W. Averell Harriman, the U.S. Ambassador to Moscow, found himself standing next to Joseph Stalin. The Potsdam Conference of 1945. WWII enters the cleanup phase.
“Marshal,” said Harriman, “this must be a great satisfaction to you, after all the trials and tragedy you’ve been through, to finally be here in Berlin.”
Stalin did not smile. The great stone face, the cold dissatisfaction, the victor in the Great Patriotic War.
“Czar Alexander,” Stalin replied, “got all the way to Paris.”
Bill Belichick, the great stone face of New England, has a remotely similar appreciation. He was once 3-0 as a head coach on league championship days. In the summer of 2005 he stood one win away from Chuck Noll and two from Vince Lombardi. The all-time mountaintop.
Then things stalled. Ever since, the trek toward Olympus has taken some very strange turns for this nervy and unusual coach.
The beginning was 2001, the surprise year, Tom Brady's and Belichick’s grand opening. Very few believers. Things strangely broke their way. The Tuck Rule. Adam Viniateri making kicks at gunpoint. Heavy playoff underdogs to the Steelers then to the Rams, and Belichick slipping past ‘em both.
Then, Super Bowl XXXVIII … Belichick goes 16-2 to get there, the best of his trophy teams. A dull game suddenly goes off like a match on a fireworks barge. Thirty-seven combined points in the fourth quarter, a SB record. Vinatieri swings his leg and bails Belichick out again.
The next year it was Donovan McNabb getting the ball with 5:40 to play and trailing by 10 and running out his own clock. The Eagles scored on a la-di-da drive, and McNabb said something about his receivers having to get back to the huddle after their 20- and 30-yard patterns as being the reason. Tackle Jon Runyan said if they hurried they might make mistakes. Take all day if you want, grins Belichick, and the Patriots took Super Bowl XXXIX, 24-21.
Since then, it has been a weird stretch for New England. In 2006, the Patriots blew the AFC title, losing their legs and a wide lead at Indy. Peyton Manning delivered his finest half of football ever. Brady’s last throw was intercepted and the best Belichick could come up with during postgame is, “The Colts just did a little more than we did today.”
It was an Indy-Chicago Super Bowl that year, and the Colts flew in the face of Rex Grossman and beat the Bears without a whole lot of inspiration. Belichick watched and suffered. He wanted a crack at those lovely Grossman turnovers.
Next, the Spygate hysteria, Eric Mangini ratting out his former boss regarding some un-kosher shenanigans. Dirty pool. Jets, lies and videotape.
“If there is a decision I could take back it’s easily that decision,” Mangini confessed to the world last spring. “Never in a million years would I have wanted it to go this way … there was no intent to get the league involved. There was no intent to have it become the landslide it’s become.”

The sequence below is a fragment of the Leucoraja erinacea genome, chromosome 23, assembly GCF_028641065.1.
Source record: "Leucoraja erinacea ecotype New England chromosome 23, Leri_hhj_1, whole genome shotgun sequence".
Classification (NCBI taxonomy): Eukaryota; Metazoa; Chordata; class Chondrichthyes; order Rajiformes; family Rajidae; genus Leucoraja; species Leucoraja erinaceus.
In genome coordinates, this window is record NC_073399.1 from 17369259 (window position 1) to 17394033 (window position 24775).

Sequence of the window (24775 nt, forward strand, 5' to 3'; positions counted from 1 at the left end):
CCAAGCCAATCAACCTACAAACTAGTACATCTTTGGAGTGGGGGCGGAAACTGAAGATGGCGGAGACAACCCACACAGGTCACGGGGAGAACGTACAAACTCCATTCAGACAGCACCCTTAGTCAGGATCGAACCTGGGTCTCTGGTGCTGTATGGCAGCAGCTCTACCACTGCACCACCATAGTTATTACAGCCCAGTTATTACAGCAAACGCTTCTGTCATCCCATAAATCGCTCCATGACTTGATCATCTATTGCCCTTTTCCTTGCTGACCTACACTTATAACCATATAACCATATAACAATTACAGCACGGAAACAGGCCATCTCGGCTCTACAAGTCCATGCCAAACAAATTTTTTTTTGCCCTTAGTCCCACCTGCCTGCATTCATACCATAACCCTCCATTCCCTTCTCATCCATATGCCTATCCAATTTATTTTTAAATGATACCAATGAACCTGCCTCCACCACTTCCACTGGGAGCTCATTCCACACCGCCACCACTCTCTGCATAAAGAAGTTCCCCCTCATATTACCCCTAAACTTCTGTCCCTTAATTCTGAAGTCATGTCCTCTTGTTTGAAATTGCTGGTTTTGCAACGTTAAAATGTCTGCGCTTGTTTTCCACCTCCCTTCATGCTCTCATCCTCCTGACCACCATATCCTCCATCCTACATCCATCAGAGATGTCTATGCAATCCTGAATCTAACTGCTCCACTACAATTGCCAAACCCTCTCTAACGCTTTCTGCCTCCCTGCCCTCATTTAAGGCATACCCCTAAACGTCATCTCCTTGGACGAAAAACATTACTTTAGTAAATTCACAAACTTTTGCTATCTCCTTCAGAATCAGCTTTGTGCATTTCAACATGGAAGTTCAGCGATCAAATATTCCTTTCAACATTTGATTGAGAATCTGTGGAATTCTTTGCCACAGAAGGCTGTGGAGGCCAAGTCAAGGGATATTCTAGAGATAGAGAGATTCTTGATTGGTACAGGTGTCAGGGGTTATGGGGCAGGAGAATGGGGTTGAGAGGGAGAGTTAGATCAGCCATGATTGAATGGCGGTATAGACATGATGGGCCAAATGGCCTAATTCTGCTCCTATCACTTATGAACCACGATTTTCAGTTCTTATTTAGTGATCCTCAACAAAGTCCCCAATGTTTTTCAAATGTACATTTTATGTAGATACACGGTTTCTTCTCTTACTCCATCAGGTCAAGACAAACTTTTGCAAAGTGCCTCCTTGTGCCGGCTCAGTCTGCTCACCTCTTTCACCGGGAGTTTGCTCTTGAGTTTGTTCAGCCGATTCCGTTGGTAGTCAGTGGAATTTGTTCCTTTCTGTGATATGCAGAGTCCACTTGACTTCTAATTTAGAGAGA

But the Belichick luster took some scuffs, and a humbler Mangini stepped up and addressed that part of it, too.
“I know what it took to win those [Patriot] Super Bowls and I have so much respect for the people involved there,” was his backpedal.
In 2007, Belichick unleashed his greatest creation, an 18-0 behemoth with some very serious history at stake. Brady to Welker and Brady to Moss. Oh, my. They were winning games by 38-7 and 52-7 and 56-10. The Giants ruined it all in Super Bowl XLII, Brady & Co. scratching out just 14 points as the New York pass rushers were taking big divots with the quarterback’s head and back and shoulders.
Which brings us to last year. Belichick’s oddest team, for sure. They were 13-3 in the win-loss column but were a freak show by historical standards … his sudden collection of tight ends … his 31st-ranked defense and a roster dotted with little guys from the FCS. Sword eaters and contortionists and dancing fleas. Oh, good lord.
But there they were, back on Super Sunday, in the lead with 64 seconds to go … then Belichick gave New York a walk-in touchdown in a time-sparing maneuver. Brady couldn’t bail them out. Afterward, someone asked LB Brandon Spikes what he thought of the strategy.
“It killed me,” he said. “When the call came in to let them score, I was like, 'What? I’m here to do my job and it’s my job to play defense and let them score?' It was tough.”
This season, Belichick's team is shaping up much the same. They still have no prime running threat and they’re still sketchy at wide receiver, and Belichick’s relying on three defensive rookies to finally crank up the stopping power.
But their 2012 schedule is light, and in a rapidly eroding AFC that formula is still good enough to make them the conference favorite.
Trivia: What’s the longest stretch of years between Super Bowl wins for a head coach?
Answer: Six years. Tom Landry's Cowboys did it in ’71, then he and the ’Boys did it again in ’77.
Bill Belichick hasn’t been king for seven seasons, since 2004, and his trophy case is stuck on three Lombardi Trophies. One more than Tom Coughlin. One ahead of Tom Flores and Mike Shanahan.
Last month, the NFL Network’s Michael Irvin said something about hyphenating the league’s keepsake hardware. “I’d call it the Lombardi-Belichick Trophy,” he said. But Belichick’s seasons keep getting stranger. His formula keeps changing, and he still can’t catch Noll nor Lombardi.
His trip to Canton is no problem. But Paris now seems a little bit farther away.
Tom Danyluk is an award-winning freelance writer based in Chicago. His book on pro football, "The Super '70s," is available at Amazon.com. You can contact Tom at Danyluk1@yahoo.com.